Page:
How to Create Multiple Narratives in Non Linear Video Marketing

Weaving a single marketing campaign across a multitude of video platforms means delivering a compelling non-linear narrative.

The ubiquity of laptops, smartphones, and tablets has changed how we all consume media. For advertisers and marketers it's now essential to utilize a whole range of video-hosting platforms to get your brand message across. Creating joined up video marketing campaigns across multiple platforms is now par for the course for marketers as they try to reach diverse communities that consume content on different platforms and at different times of the day.

From television to YouTube and Vimeo to micro-movie making services like Vine and Instagram, weaving a single marketing campaign across a multitude of video platforms means delivering a compelling non-linear narrative.

Non-Linear Marketing

A comprehensive non-linear campaign may include a range of video work: a long ad for TV; a shorter version for YouTube, and a six-second Vine video. All the ads will take viewpoints on the same story but will deviate in their focus, with one or more of the online products taking on a more humorous tone or a behind-the-scenes context. In this strategy a company that is switched on to social trends and its community's activity can gain huge traction by tweaking their output depending on how previous content, and indeed that of its rivals, has been received by consumers.

The habit of TV watchers browsing a 'second screen,' as a smartphone or tablet, while watching a TV show has grown steadily since the latter half of the previous decade. Nielsen found in 2013 that just less than half of all tablet and smartphone owners used their device as a second screen while watching TV on a daily basis. Of those that do omni-screen in this way, tablets seem to slightly outdo smartphones in terms of activity. Of the activities, 76 percent of tablet owners and 63 percent of smartphone owners looked up information in general, with 68 percent, and 55 percent surfing the web and 53 percent and 52percent visiting social networking sites. Twenty percent of tablet owners said they used it to shop for products that were being advertised on television at the time.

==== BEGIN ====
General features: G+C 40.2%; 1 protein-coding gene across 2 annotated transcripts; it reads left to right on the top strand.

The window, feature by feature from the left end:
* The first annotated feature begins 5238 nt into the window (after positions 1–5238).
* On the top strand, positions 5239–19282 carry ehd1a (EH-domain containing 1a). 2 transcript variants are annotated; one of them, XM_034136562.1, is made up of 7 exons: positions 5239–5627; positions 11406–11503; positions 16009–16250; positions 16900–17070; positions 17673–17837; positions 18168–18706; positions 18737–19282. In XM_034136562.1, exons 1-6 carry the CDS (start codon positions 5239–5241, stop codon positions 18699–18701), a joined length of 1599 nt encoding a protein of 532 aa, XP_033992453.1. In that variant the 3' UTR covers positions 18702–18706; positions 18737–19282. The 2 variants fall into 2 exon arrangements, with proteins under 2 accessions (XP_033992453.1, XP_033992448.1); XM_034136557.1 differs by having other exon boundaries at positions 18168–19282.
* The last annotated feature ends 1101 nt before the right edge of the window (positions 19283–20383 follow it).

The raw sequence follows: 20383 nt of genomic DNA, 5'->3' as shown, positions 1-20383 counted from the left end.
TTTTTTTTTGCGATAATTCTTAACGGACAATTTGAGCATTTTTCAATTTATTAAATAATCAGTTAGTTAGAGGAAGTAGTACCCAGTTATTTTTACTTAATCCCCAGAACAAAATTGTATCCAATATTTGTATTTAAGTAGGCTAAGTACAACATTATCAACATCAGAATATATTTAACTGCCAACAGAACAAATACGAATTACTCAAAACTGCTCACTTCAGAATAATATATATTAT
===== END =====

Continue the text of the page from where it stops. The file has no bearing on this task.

This activity has obviously opened up huge opportunities for advertisers looking to connect with viewers watching their ads on television by directing them to more content online and extending their brand exposure. Unlike television advertising, non-linear marketing of this kind has evolved as a direct result of the phenomenon of omni-screening. Although omni-screening in turn has been driven largely by technology, the democratising effect of social media as well as a proliferation of platforms has meant digital content marketers have had to construct their marketing strategies around already established architectures and norms, instead of imposing a degree of control from above. It's no mystery why the best non-linear marketing is interactive, enabling users to not only participate in the story by submitting their own content, but to even control the outcome.

Minutes and Moments

One of the driving concepts in non-linear brand marketing is the differentiation between what I call minutes and moments. These are the alternative paradigms of long-play platforms such as television and YouTube and the short or micro-movie making platforms that have recently emerged online, such as Instagram and Vine. These new platforms are as different in nature as micro-blogging (in other words tweeting) is to blogging and so it's important to differentiate and plan your content accordingly.